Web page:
Sever Plotzker is a senior columnist with the Israeli daily Yedioth Aharanoth and an editor at large for Economic Affairs. In a column titled" Good Morning, Hizbullah," on May 23, 2000, he draws analogies between the American experience in Vietnam and Israel's experience in Lebanon:
"The Comparison is Self-Evident."
"It was the same in Vietnam 25 years ago: The South [Vietnamese] army collapsed, the North [Vietnamese] army took over, the foreign advisors deserted in fear and the last helicopter loaded with officers and southern refugees lifted slowly from the roof of the American embassy, in a picture seen by the whole world, and took off to the United States for the last time."
"It was the same in Vietnam: The detailed withdrawal plan collapsed, the comrades-in-arms from the southern army were mostly abandoned, the refugees were hammering on the closing gates, and the generals who had lost the war continued to claim that all was well."
"The comparison is self-evident. The Americans, too, had no choice but to withdraw from South Vietnam just as we had no choice but to withdraw from South Lebanon. They too stayed there six years too long, sinking deeper and deeper into their March of Folly. They too, along with their southern allies, were defeated by partisan troops soaked with radical ideology. It was a humiliating defeat, which became a dramatic landmark in the life of the American nation. The trauma of the withdrawal from Saigon shaped the collective memory of a whole American generation. [Likewise,] the visions of the [Israeli] withdrawal from the Taybe command-post will not be easily erased from the consciousness of a whole Israeli generation. They will lie heavily on our hearts for years."
"But there is one difference. North Vietnam never posed a threat to the United States, [it] did not call for its eradication from the face of the earth the way Hizbullah calls for the eradication of 'the Zionist entity.' American steadfastness in Vietnam had a strategic goal -- to block the spread of Communism in Asia, [a goal which] it achieved. Today, looking back, one cannot find even a single reasonable justification for Israel's stubborn insistence on remaining in Lebanon. We could have run away from the 'security zone' like this half a year ago, a year ago, two years ago, three years ago or five years ago."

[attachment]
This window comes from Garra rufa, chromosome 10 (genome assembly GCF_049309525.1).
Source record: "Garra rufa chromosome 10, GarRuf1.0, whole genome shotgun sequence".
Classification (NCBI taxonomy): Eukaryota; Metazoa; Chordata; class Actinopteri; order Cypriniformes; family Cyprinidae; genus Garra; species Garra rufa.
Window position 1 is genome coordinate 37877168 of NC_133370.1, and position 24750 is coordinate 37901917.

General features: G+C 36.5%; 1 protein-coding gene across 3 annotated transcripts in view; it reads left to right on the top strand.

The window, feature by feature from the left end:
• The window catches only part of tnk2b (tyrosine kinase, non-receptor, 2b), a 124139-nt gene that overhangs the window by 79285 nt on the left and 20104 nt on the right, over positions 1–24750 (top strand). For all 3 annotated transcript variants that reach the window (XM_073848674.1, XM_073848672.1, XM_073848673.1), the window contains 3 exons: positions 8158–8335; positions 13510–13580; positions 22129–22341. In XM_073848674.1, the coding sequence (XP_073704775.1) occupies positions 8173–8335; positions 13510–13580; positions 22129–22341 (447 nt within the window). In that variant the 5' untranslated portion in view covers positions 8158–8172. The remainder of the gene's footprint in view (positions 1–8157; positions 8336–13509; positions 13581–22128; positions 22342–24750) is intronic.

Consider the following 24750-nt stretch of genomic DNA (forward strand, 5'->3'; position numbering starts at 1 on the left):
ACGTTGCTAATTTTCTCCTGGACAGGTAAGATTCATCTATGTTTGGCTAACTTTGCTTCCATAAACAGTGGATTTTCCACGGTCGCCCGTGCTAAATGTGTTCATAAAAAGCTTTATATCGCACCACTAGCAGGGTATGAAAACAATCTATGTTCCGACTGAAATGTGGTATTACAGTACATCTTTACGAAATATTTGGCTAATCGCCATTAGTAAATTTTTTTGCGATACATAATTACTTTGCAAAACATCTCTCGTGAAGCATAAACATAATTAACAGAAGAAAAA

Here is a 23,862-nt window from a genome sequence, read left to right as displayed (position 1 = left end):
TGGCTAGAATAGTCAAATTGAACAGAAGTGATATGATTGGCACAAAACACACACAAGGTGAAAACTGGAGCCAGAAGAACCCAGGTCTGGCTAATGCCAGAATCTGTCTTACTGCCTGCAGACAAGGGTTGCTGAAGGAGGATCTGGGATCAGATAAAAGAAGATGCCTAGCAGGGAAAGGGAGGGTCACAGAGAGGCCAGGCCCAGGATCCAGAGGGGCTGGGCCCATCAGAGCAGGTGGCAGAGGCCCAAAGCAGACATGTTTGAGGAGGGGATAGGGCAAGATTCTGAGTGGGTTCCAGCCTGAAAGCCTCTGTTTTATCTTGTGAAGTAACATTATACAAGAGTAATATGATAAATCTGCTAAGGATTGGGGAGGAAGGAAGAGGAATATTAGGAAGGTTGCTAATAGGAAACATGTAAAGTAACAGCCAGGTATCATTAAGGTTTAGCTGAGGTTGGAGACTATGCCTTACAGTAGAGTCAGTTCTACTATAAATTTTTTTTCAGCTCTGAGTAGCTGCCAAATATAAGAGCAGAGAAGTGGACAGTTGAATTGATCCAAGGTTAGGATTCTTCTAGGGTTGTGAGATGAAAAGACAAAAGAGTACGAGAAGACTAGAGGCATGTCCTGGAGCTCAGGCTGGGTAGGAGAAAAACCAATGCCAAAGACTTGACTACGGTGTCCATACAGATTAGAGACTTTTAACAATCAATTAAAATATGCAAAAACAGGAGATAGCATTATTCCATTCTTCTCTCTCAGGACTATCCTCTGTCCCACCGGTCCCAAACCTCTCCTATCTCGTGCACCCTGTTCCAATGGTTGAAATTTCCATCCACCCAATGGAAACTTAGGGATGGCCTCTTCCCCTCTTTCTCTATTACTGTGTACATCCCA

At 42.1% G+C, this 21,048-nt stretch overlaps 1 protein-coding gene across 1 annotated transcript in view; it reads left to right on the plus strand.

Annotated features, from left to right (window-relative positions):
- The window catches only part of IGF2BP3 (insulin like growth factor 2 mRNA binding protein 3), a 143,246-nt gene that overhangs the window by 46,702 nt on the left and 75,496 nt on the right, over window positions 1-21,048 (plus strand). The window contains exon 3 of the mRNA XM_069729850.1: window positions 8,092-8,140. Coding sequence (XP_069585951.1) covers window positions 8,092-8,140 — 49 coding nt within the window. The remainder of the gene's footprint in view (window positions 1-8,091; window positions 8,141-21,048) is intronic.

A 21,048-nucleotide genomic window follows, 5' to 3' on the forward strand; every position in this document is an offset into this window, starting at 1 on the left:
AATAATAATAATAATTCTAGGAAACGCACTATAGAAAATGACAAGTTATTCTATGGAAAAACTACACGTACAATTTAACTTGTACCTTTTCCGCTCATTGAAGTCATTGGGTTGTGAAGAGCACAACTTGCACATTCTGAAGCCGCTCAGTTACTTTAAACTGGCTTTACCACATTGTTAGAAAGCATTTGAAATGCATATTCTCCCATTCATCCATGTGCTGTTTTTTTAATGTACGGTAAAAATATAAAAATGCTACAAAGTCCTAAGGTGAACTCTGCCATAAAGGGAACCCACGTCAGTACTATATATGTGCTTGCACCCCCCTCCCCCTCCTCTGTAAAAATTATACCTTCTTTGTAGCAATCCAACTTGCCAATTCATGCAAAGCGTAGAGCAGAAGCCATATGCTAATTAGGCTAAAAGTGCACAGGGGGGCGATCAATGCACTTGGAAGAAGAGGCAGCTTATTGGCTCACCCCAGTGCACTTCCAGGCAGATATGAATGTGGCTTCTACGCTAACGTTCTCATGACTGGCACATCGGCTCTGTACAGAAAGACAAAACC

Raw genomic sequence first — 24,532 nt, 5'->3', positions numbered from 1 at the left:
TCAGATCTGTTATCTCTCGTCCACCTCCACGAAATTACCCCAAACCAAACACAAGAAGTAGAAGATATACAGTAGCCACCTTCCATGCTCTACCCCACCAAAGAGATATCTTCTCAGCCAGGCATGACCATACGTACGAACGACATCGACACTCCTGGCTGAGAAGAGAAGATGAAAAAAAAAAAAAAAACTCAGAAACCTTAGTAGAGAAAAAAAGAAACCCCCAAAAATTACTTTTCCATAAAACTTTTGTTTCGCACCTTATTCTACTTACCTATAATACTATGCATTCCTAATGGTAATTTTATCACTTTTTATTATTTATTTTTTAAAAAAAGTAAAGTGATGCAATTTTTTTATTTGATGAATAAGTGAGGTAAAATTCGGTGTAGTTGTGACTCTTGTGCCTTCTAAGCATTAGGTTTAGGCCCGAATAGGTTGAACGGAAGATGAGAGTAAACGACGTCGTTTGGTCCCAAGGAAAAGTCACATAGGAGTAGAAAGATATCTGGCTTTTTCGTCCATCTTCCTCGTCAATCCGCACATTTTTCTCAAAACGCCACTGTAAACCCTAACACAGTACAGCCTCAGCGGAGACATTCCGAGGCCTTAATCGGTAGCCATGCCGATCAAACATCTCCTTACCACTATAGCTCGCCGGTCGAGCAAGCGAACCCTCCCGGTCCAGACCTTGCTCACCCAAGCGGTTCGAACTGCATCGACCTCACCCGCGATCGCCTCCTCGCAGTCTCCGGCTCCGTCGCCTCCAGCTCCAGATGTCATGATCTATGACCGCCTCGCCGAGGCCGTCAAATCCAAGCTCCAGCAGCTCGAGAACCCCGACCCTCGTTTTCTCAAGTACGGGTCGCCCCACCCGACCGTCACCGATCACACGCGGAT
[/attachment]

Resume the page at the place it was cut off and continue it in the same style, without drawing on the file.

"We cannot compare the IDF's withdrawal from South Lebanon to its departure from the Gaza Strip. We left Gaza in the framework of the Oslo Agreement, in which the Palestinian national movement fully recognized the state of Israel and accepted Zionism. We left Gaza as winners in the historic meaning of the word. The IDF is leaving Lebanon empty-handed, without any understandings, agreements, [or] arrangements. The IDF withdrew, and that is all, hoping that the UN forces would somehow deploy in the area, and that, God willing, [the soldiers of] the Southern Lebanese Army would not be massacred."
"Now they tell us that the IDF's withdrawal was necessary because 'the Israeli home-front lost its endurance,' namely because of the citizens. The citizens are at fault, not the generals or the prime ministers."
"[This is] not true. The IDF is currently withdrawing from South Lebanon because it was defeated there by Hizbullah's determined fighting. The most high-tech military in the region, from Kamchatka [in Siberia] to Ketziot [Israel], the most well-trained and advanced military in the whole area between the Ivory Coast and the Palmachim [Israel] coast, had no tactical or strategic response to a small-group of fighters belonging to an extremist religious organization named Hizbullah. Chiefs of Staff and deputy Chiefs of Staff came and went, Defense Ministers and their deputies came and went, governments came and went, glorious military operations were carried out and forgotten, and nothing has changed on the Lebanese front; the same war, the same hot pursuits, the same indecision."
"More soldiers killed, more soldiers wounded, and more explanations with the aid of maps for why we cannot withdraw. Until all of a sudden, it was possible to withdraw. To withdraw today, in broad daylight, with our tails between our legs."
"Good morning, Hizbullah. Now, you are on our border."